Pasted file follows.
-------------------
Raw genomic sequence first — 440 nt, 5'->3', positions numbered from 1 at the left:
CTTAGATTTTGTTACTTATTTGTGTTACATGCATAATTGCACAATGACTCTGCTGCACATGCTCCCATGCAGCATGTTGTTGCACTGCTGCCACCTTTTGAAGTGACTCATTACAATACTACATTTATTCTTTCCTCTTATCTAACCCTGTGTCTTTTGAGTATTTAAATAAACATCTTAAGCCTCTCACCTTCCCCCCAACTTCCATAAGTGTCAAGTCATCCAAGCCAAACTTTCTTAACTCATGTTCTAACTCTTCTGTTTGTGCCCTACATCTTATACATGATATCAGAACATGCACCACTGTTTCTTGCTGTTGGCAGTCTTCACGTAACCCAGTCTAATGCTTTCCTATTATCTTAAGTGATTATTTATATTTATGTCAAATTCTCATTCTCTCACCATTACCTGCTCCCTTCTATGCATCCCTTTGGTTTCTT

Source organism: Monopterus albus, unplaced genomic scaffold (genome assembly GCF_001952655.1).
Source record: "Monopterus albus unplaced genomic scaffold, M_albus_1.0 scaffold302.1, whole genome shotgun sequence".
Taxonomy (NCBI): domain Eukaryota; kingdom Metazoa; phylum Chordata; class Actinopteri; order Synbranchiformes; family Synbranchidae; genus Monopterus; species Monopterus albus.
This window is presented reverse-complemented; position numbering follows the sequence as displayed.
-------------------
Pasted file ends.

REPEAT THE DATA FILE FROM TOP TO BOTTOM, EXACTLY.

Raw genomic sequence first — 440 nt, 5'->3', positions numbered from 1 at the left:
CTTAGATTTTGTTACTTATTTGTGTTACATGCATAATTGCACAATGACTCTGCTGCACATGCTCCCATGCAGCATGTTGTTGCACTGCTGCCACCTTTTGAAGTGACTCATTACAATACTACATTTATTCTTTCCTCTTATCTAACCCTGTGTCTTTTGAGTATTTAAATAAACATCTTAAGCCTCTCACCTTCCCCCCAACTTCCATAAGTGTCAAGTCATCCAAGCCAAACTTTCTTAACTCATGTTCTAACTCTTCTGTTTGTGCCCTACATCTTATACATGATATCAGAACATGCACCACTGTTTCTTGCTGTTGGCAGTCTTCACGTAACCCAGTCTAATGCTTTCCTATTATCTTAAGTGATTATTTATATTTATGTCAAATTCTCATTCTCTCACCATTACCTGCTCCCTTCTATGCATCCCTTTGGTTTCTT

Source organism: Monopterus albus, unplaced genomic scaffold (genome assembly GCF_001952655.1).
Source record: "Monopterus albus unplaced genomic scaffold, M_albus_1.0 scaffold302.1, whole genome shotgun sequence".
Taxonomy (NCBI): domain Eukaryota; kingdom Metazoa; phylum Chordata; class Actinopteri; order Synbranchiformes; family Synbranchidae; genus Monopterus; species Monopterus albus.
This window is presented reverse-complemented; position numbering follows the sequence as displayed.